The company says 1,465 homes in the San Jose area sold in April, a monthly gain of 26 percent. With 1,405 sales in April, San Francisco was No. 2 in national monthly appreciation: 23.6 percent. However, sales volumes in both areas were down slightly from numbers recorded in April 2013.

Redfin’s report, which also tracks median prices and inventory levels, ranked San Francisco prices as the highest in the U.S., at almost $894,000. San Jose came in second, with a median price of $758,000, while Oakland ($547,750) ranked fourth.

Rising prices across the Bay Area have helped more homeowners rebuild equity, resulting in monthly distressed-sales declines in almost all of our local counties.

The California Association of Relators’ April pending and distressed sales report puts the number of distressed sales in the state at 12 percent, unchanged from the previous month. But in the Bay Area, the distressed-sales rate dropped by at least a percentage point in all tracked counties except Sonoma, where it held steady at 9 percent.

San Mateo County had the lowest percentage of distressed sales in California, at 2 percent. Alameda and Santa Clara tied several other counties for second place, with distressed sales dropping to 4 percent.

As we noted in a May 16 blog post, homeowners planning to put their property on the market this spring should focus their remodeling funds on the kitchen. A recent survey from home-remodeling website Houzz confirms the importance of an updated kitchen, with respondents spending the majority of their budgets upgrading that room.

Houzz’s survey found that the average owners spent just over $26,000 to overhaul their kitchens with amenities such as modernized countertops and appliances. In San Francisco the average kitchen remodeling project ran almost $45,000, the costliest amount in the country. San Jose followed close behind, with the average kitchen job costing about $44,000.

San Franciscans can expect to spend $1.15 million on a custom home, also the highest price in the U.S. and more than double the national average.

Luxury homebuyers across the country are increasingly converting dining rooms to libraries, TV rooms, and entertaining spaces, according to a recent article in The Wall Street Journal.

The story includes an anecdote from part-time St. Helena resident Noreen McGuire, who told the publication that she eats most meals outdoors to enjoy the area’s natural beauty. That’s why it made sense to convert her cottage’s dining room into something more usable, namely a sitting room with French doors that open to the patio.

The new room is now McGuire’s favorite place to relax in the morning or take in the views during the rainy season, the article notes.

(Photo: Flickr/Molly258)

Bay Area, California Home Prices Reach Prerecession Levels

Stephanie Witt - Wednesday, May 21, 2014

May 20, 2014 by Pacific Union

Real estate markets in the Bay Area and California hit a milestone in April, as median prices climbed back to levels observed before the Great Recession.Image of arrows pointing up

According to the California Association of Realtors April sales and price report, the median single-family home price in the state was $449,360, the highest since December 2007. Statewide, the median price increased 11.6 percent on an annual basis and 3.2 percent from March.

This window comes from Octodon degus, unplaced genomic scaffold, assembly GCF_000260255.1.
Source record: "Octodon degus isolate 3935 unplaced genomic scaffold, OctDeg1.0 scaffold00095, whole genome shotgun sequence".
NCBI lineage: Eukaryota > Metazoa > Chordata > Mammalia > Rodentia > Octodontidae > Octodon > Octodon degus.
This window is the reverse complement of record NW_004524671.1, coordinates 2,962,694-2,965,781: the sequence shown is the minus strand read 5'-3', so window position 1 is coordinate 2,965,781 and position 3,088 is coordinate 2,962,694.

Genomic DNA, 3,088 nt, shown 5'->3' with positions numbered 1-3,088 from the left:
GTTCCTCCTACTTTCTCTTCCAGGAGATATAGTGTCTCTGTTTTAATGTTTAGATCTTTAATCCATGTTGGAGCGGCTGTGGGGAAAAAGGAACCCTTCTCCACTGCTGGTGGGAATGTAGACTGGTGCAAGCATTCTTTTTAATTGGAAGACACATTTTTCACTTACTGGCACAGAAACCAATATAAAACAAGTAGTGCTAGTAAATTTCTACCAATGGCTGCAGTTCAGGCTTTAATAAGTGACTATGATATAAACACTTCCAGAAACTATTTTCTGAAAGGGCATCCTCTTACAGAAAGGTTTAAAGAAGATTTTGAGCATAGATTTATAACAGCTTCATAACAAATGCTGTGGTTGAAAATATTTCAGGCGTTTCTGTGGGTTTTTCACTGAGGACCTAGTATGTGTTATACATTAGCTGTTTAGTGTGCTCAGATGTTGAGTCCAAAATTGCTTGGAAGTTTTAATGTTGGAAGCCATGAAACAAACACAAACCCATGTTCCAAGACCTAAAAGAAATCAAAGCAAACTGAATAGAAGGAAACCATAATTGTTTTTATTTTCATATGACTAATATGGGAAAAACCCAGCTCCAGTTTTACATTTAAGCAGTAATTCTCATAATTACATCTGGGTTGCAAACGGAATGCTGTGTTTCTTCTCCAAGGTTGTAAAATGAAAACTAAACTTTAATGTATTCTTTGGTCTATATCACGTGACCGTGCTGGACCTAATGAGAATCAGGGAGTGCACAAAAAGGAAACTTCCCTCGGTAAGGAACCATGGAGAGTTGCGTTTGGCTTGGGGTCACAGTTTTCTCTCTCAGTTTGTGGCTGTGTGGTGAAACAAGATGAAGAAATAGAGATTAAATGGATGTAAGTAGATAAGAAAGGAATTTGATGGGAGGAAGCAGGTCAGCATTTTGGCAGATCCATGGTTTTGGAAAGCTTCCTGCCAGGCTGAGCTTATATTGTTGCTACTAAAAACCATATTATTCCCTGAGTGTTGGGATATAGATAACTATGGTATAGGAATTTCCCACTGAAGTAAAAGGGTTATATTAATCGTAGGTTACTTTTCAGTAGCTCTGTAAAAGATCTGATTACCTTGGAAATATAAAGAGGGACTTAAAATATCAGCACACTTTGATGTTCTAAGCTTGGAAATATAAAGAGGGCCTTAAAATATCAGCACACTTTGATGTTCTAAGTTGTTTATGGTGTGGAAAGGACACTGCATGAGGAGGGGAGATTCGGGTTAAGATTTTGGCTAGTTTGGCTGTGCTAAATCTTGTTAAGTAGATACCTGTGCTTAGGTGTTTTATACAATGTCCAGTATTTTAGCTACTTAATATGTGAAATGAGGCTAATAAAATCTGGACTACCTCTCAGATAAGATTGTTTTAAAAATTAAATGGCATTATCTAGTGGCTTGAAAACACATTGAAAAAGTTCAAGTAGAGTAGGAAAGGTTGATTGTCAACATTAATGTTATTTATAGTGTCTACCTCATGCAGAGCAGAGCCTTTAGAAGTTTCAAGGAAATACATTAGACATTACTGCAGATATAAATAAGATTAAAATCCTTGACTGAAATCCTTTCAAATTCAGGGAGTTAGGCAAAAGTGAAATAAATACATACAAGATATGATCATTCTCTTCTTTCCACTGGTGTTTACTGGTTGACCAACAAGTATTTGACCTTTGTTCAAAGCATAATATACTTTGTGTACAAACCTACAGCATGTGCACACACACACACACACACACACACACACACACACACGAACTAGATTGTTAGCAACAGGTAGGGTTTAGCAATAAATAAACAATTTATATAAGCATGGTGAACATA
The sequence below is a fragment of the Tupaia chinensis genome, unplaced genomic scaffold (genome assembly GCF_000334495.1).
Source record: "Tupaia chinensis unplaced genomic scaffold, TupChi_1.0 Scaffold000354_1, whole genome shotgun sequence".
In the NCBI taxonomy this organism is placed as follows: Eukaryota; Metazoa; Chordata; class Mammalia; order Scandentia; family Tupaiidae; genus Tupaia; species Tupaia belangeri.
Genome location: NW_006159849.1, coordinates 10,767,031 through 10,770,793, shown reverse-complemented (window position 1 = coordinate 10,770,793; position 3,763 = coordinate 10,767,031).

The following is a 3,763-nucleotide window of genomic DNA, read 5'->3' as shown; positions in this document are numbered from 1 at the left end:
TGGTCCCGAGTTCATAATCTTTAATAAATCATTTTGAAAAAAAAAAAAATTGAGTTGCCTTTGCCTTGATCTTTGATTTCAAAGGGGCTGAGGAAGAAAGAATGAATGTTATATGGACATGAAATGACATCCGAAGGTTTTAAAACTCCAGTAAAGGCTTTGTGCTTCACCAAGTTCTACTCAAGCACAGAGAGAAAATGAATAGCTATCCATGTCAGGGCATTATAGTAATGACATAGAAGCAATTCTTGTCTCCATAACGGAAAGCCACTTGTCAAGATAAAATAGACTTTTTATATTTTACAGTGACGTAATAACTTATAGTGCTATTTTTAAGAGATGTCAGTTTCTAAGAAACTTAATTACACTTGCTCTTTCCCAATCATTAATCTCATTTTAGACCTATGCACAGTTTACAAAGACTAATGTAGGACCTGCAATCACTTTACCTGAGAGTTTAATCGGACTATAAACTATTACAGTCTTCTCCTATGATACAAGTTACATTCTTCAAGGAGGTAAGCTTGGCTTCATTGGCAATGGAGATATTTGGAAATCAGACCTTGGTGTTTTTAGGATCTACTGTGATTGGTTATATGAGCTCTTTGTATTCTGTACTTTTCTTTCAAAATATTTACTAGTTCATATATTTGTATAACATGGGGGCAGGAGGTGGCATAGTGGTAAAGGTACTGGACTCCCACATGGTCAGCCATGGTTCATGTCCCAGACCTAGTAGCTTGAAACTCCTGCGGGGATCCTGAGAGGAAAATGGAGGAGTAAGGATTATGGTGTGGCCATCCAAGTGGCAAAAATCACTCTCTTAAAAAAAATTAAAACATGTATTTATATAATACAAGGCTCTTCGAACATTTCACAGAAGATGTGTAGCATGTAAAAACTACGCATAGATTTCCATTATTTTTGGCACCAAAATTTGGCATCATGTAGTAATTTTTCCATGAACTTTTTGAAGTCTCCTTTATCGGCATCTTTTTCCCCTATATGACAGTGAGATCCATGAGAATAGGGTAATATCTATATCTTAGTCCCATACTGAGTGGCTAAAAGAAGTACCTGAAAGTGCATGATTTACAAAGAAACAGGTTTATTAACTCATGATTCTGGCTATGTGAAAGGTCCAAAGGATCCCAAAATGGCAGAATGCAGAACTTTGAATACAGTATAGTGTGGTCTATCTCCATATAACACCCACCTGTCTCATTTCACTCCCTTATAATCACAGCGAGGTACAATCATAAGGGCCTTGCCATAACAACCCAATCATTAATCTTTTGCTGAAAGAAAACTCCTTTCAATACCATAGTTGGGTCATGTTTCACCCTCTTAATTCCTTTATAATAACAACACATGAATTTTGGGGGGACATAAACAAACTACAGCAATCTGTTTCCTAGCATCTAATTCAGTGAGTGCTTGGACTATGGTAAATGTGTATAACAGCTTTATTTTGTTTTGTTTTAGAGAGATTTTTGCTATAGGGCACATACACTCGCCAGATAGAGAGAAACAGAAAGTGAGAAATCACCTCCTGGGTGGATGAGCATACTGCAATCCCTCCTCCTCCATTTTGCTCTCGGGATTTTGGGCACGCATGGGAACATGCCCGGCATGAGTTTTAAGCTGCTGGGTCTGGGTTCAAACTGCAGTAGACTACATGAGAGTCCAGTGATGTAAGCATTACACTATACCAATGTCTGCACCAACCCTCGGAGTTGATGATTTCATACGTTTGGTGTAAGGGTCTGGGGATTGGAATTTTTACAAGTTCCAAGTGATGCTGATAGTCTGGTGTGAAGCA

CAR says the California median price has increased year over year for the past 26 months but still has a ways to go before reaching its May 2007 peak of $594,530.

Across the nine-county Bay Area, the median home price rose to $768,110 in April, up 6 percent from March and 12 percent year over year. April’s median price was the highest recorded in the Bay Area since October 2007, when it reached $775,438. The Bay Area’s peak median, also achieved in 2007, was $821,539.

As in March, the median price in Marin and San Mateo counties was more than $1 million, though both markets saw prices decline from the preceding month. At $940,570, prices in San Francisco drew closer to the $1 million mark, while they broke $900,000 in Santa Clara County for the first time since CAR began tracking such data in 1990.

Home prices were up in all nine counties year over year, ranging from 1.6 percent in Contra Costa County to 23.5 percent in Solano County.

CAR expects California home prices to grow throughout the remainder of the year, Vice President and Chief Economist Leslie Appleton-Young said.

“Looking forward, it is likely that we will see a more moderate level of price increase throughout the rest of the year, and further improvements in sales in the spring home buying season,” Young said in a statement.

Declining inventory across the state, the Bay Area, and most of our individual local counties also points to further price appreciation in the coming months.

Throughout California, the months’ supply of inventory was 3.5, down from 4.0 in March but up from levels seen last April. At 2.4, the Bay Area MSI also declined from the previous month and was identical to its year-ago number.

Inventory decreased month over month in each of our nine counties with the exception of Sonoma, where it loosened from 3.2 to 3.7. At 1.8, the regional MSI was lowest in San Mateo and Santa Clara counties.

With an MSI of 4.5, Napa is the sole Bay Area county that could be considered a balanced market. Generally speaking, an MSI below 4.0 is considered a seller’s market, while a 6.0 and higher skews in favor of buyers.

(Image: Flickr/FutUndBeidl)